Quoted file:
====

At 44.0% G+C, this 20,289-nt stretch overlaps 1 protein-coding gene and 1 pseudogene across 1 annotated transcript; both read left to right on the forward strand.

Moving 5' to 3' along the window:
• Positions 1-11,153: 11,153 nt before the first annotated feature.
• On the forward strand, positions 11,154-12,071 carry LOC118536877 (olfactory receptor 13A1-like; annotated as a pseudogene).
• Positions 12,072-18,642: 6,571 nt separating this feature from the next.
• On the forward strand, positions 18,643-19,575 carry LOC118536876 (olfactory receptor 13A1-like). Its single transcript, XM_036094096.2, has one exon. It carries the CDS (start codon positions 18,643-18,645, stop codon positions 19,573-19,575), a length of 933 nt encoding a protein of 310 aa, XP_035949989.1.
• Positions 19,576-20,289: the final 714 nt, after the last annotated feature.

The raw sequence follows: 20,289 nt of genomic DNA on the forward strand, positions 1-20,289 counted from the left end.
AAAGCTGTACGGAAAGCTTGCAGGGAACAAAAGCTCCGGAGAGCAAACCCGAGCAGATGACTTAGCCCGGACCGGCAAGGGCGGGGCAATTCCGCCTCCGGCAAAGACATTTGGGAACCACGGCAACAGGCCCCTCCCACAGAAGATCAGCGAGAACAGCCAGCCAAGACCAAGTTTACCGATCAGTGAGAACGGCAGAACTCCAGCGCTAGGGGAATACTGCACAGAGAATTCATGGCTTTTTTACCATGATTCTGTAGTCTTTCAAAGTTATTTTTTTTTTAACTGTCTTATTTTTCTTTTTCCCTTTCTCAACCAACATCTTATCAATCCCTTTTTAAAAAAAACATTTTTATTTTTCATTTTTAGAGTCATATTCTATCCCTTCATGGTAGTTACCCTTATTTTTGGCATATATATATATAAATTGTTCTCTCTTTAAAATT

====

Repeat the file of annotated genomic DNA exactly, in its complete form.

At 44.0% G+C, this 20,289-nt stretch overlaps 1 protein-coding gene and 1 pseudogene across 1 annotated transcript; both read left to right on the forward strand.

Moving 5' to 3' along the window:
• Positions 1-11,153: 11,153 nt before the first annotated feature.
• On the forward strand, positions 11,154-12,071 carry LOC118536877 (olfactory receptor 13A1-like; annotated as a pseudogene).
• Positions 12,072-18,642: 6,571 nt separating this feature from the next.
• On the forward strand, positions 18,643-19,575 carry LOC118536876 (olfactory receptor 13A1-like). Its single transcript, XM_036094096.2, has one exon. It carries the CDS (start codon positions 18,643-18,645, stop codon positions 19,573-19,575), a length of 933 nt encoding a protein of 310 aa, XP_035949989.1.
• Positions 19,576-20,289: the final 714 nt, after the last annotated feature.

The raw sequence follows: 20,289 nt of genomic DNA on the forward strand, positions 1-20,289 counted from the left end.
AAAGCTGTACGGAAAGCTTGCAGGGAACAAAAGCTCCGGAGAGCAAACCCGAGCAGATGACTTAGCCCGGACCGGCAAGGGCGGGGCAATTCCGCCTCCGGCAAAGACATTTGGGAACCACGGCAACAGGCCCCTCCCACAGAAGATCAGCGAGAACAGCCAGCCAAGACCAAGTTTACCGATCAGTGAGAACGGCAGAACTCCAGCGCTAGGGGAATACTGCACAGAGAATTCATGGCTTTTTTACCATGATTCTGTAGTCTTTCAAAGTTATTTTTTTTTTAACTGTCTTATTTTTCTTTTTCCCTTTCTCAACCAACATCTTATCAATCCCTTTTTAAAAAAAACATTTTTATTTTTCATTTTTAGAGTCATATTCTATCCCTTCATGGTAGTTACCCTTATTTTTGGCATATATATATATAAATTGTTCTCTCTTTAAAATT